Globalization has numerous definitions depending on the school of thought from which one originates. sometimes it may be defined from a sociological, political-economic, or anthropological lens. For purposes of this analysis, it will be defined as “an intensification of worldwide social relationships, which link distant places in such a way that local happenings are shaped by events occurring many miles away and vice versa” (Giddens, 1990, p.4). It is an undeniable fact that globalization affects almost every single person on the planet irrespective of their class, gender, or ethnicity. People’s level of consciousness is changing and many of them have now acquired a global orientation or at least global awareness (Beynon, 2000). This state of affairs has led to certain paradoxes, which had not been imagined before. increased awareness is not unifying the world, as one would expect. It is instead making people more diverse and even disjointed.
Human experiences as defined in Gurnah’s phrase refer to things that occur in people’s lives that have the capacity to affect how they act and think. It may also be envisaged as the totality of all the skills and knowledge that people acquire through certain periods of time when they participate in something. Conversely, human wisdom refers to the ability to utilize one’s knowledge and experience in order to make sound decisions (Beynon, 2000).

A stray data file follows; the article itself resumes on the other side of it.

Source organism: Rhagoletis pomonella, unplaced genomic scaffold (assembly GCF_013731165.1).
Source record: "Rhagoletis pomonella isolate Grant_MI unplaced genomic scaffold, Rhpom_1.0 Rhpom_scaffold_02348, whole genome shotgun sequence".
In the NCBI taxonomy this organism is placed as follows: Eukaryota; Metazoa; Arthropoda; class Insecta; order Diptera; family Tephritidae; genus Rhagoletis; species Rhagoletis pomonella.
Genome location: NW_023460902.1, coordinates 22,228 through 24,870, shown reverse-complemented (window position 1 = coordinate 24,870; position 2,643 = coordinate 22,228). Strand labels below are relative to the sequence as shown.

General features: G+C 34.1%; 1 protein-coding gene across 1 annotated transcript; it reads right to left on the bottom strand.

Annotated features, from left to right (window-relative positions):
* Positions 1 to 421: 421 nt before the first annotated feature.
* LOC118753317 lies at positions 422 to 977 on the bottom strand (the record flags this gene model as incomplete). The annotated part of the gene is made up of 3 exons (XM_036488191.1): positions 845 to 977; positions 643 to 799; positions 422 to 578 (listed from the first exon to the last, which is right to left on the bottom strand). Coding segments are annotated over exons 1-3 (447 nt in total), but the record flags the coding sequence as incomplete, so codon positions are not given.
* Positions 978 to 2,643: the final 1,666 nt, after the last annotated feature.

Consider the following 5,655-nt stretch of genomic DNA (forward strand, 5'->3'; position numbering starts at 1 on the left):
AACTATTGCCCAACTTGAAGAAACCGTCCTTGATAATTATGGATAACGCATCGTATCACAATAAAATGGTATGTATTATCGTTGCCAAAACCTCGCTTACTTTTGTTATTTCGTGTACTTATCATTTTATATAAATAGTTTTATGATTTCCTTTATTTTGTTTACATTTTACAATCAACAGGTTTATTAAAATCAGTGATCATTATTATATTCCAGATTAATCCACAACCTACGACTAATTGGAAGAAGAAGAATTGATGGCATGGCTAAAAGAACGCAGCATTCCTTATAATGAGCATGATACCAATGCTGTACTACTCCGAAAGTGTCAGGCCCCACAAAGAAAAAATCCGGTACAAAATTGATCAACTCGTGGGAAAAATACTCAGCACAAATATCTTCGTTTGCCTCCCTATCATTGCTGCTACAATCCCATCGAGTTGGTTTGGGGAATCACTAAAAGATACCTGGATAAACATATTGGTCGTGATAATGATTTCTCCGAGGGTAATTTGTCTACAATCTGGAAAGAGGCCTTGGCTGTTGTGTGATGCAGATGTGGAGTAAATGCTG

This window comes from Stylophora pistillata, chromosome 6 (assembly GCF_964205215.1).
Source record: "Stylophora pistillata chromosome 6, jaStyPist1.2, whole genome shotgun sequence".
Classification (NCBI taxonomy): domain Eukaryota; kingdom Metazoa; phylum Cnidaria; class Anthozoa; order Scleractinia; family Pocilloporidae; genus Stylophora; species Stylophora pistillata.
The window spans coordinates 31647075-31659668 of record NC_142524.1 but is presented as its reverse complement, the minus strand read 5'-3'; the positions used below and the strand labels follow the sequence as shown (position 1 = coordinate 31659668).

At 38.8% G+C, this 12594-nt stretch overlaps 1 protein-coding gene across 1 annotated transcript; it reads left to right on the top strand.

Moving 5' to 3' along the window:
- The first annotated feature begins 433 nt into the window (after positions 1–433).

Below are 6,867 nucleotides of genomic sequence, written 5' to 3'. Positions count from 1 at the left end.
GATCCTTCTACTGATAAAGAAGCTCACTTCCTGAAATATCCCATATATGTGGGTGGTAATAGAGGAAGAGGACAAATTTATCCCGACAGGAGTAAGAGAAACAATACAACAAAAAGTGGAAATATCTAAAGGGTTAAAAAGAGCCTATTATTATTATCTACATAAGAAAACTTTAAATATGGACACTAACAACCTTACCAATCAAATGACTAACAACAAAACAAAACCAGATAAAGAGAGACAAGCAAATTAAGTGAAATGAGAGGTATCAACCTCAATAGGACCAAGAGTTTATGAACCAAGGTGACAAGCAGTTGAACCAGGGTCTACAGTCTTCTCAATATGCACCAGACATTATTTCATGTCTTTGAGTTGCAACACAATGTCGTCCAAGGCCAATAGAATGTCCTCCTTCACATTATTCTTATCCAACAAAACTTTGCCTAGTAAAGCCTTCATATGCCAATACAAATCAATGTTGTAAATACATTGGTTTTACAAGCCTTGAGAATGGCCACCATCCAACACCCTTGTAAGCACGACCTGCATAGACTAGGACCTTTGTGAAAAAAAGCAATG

Finally, cultural globalization refers to a phenomenon in which lives lived by people reflect a standardization of cultural ideas from different parts of the world. This came about as a result of the proliferation of the internet, international travel, and the rise of popular culture. Homogenization of cultural influences is apparent in the presence of fast-food franchises like McDonald’s all over the world, advertising, consumerism, popular television programs, and preferred genres of music among others.